Olympic gold medallist Peris named as Australian Senate candidate

Tuesday, 12 February 2013
By Emily Goddard

Nova Peris 110213February 11 - Australian Olympic hockey gold medallist Nova Peris has been named as a Senate candidate for Labour in the federal election after being endorsed by the nation's Prime Minister Julia Gillard.

The 41-year-old former athlete (pictured top), who as part of the Hockeyroos became the first indigenous Australian to win an Olympic gold medal at the Atlanta 1996 Games, was appointed after Gillard insisted her "legacy" as Labour leader must include installing an Aboriginal woman in the Senate.

"There has never been an indigenous Australian who has served as a federal Labour representative," Gillard said.

"I'm determined that at the 2013 election we change that.

"I'm not going to make it routine for me to intervene in party processes.

"I am a big respecter of party processes, but I think there is a national significance here for our political party."

However, the announcement has not been welcomed by all parties, with the now dumped incumbent Trish Crossin slamming Gillard's decision and claiming that it was made without consultation with the local Northern Territory branch of the Australian Labour Party.

"It has been my long held belief that pre-selection should always be a matter for NT Labor branch members to decide," Crossin said in a statement released shortly after the announcement of Peris as Gillard's preferred candidate for the Senate.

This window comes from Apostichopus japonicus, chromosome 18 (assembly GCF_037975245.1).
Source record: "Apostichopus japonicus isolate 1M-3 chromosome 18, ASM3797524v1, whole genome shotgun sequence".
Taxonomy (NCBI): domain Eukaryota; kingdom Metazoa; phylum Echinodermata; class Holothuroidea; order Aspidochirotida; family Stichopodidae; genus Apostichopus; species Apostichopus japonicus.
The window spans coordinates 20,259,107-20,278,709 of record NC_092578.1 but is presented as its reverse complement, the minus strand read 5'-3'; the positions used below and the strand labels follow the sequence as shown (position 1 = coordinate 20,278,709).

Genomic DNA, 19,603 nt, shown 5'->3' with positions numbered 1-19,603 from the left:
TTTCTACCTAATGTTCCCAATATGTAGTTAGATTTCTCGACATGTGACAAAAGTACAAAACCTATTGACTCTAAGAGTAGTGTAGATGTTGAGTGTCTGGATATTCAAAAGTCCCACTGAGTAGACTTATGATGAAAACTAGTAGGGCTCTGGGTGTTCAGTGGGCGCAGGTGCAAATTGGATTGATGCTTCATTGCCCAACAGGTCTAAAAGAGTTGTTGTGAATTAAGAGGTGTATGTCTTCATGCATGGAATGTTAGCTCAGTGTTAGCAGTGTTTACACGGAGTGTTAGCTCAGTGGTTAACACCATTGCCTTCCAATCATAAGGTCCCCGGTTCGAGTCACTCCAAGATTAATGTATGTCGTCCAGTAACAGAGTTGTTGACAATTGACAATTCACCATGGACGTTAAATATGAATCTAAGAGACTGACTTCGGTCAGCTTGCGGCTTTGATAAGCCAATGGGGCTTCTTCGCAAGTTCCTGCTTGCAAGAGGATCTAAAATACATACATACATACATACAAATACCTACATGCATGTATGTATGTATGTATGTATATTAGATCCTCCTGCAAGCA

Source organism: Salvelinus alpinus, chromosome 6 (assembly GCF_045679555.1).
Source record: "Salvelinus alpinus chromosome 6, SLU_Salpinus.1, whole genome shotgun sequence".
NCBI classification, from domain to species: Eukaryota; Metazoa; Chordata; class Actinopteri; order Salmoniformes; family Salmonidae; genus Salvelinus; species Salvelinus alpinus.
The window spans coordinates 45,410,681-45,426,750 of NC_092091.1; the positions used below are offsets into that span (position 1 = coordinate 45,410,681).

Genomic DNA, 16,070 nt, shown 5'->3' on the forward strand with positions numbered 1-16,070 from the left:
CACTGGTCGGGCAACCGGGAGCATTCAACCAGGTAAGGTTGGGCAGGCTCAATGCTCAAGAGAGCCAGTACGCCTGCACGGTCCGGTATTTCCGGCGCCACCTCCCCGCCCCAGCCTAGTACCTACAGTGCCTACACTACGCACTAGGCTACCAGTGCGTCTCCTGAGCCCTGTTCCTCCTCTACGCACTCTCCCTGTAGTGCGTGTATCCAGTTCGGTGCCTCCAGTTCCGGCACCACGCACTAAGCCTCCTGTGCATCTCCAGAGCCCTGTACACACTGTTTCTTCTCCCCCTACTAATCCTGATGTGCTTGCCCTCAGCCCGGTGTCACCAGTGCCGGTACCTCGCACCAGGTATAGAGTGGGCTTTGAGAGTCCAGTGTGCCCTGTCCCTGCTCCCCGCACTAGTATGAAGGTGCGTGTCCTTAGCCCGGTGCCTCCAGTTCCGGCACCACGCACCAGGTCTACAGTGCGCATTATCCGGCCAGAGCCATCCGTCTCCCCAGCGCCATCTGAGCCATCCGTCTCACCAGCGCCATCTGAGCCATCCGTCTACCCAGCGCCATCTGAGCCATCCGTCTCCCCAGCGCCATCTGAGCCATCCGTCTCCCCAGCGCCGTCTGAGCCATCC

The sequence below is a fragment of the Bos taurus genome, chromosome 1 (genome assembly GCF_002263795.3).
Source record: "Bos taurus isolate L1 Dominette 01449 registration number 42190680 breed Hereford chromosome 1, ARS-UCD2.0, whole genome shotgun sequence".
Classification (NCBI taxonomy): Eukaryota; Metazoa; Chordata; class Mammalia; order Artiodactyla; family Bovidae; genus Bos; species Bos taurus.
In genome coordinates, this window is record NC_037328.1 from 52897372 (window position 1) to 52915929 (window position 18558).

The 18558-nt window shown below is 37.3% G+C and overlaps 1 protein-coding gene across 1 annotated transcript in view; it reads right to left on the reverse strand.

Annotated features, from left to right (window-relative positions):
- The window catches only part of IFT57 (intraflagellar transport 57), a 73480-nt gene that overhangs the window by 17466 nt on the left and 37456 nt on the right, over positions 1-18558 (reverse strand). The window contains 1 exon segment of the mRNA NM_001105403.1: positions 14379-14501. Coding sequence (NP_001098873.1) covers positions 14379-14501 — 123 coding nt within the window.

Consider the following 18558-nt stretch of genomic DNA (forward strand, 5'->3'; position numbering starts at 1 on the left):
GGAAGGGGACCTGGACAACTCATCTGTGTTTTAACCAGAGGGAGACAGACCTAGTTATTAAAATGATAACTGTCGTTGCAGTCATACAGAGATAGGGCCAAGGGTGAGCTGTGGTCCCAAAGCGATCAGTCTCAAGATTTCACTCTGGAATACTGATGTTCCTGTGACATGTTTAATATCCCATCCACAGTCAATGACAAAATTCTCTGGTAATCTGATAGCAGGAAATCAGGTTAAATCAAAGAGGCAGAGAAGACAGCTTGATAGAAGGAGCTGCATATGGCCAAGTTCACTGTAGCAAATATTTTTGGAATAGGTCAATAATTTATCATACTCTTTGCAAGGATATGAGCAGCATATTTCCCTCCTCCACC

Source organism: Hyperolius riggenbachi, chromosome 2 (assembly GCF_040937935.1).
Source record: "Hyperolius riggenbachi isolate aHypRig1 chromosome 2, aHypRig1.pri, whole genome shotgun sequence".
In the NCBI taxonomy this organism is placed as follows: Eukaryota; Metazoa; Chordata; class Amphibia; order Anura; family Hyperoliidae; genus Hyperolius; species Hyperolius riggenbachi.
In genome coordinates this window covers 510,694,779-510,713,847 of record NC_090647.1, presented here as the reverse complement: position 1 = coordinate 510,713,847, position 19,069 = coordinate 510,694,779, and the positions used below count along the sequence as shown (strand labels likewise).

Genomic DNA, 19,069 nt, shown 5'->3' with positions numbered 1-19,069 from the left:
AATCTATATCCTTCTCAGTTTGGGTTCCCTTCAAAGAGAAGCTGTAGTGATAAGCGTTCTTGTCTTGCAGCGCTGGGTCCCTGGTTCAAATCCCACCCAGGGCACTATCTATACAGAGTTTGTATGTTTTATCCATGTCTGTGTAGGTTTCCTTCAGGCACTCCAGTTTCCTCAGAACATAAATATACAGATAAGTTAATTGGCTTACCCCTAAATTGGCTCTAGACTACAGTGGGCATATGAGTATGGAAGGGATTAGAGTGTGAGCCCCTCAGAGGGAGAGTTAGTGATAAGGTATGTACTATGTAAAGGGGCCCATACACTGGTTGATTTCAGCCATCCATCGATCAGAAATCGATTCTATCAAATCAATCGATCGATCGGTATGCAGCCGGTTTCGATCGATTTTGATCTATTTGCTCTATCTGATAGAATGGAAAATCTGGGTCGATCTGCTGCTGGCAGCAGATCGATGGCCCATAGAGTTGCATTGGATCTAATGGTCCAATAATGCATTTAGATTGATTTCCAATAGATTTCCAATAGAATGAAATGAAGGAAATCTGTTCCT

Nova Peris 1102131After winning gold in hockey at the Atlanta 1996 Olympics Nova Peris went on to claim a further two gold medals at the 1998 Commonwealth Games in athletics

Peris, who after Atlanta switched to compete in athletics events and became a double gold medallist at the Kuala Lumpur 1998 Commonwealth Games in the 200 metres and 4x100m relay, thanked Gillard for the "amazing opportunity".

"I stand here before you all today not only as an Australian but also as a proud Aboriginal woman, proud of my heritage and culture," she said.

"As an Aboriginal woman I have seen and I've been around the ropes long and hard enough to know that Aboriginal people have been disappointed with Government for a long time, hence the intervention.

"I was in the midst of that and I saw firsthand that you can have policies but if you don't have the right people implementing it, it's never going to work."

The next national election is set to take place this year, with Gillard obliged to hold it sometime before November 30.

The Australian Labour Party requires another eight seats in the Senate in order to take control of the upper house of the federal Government.

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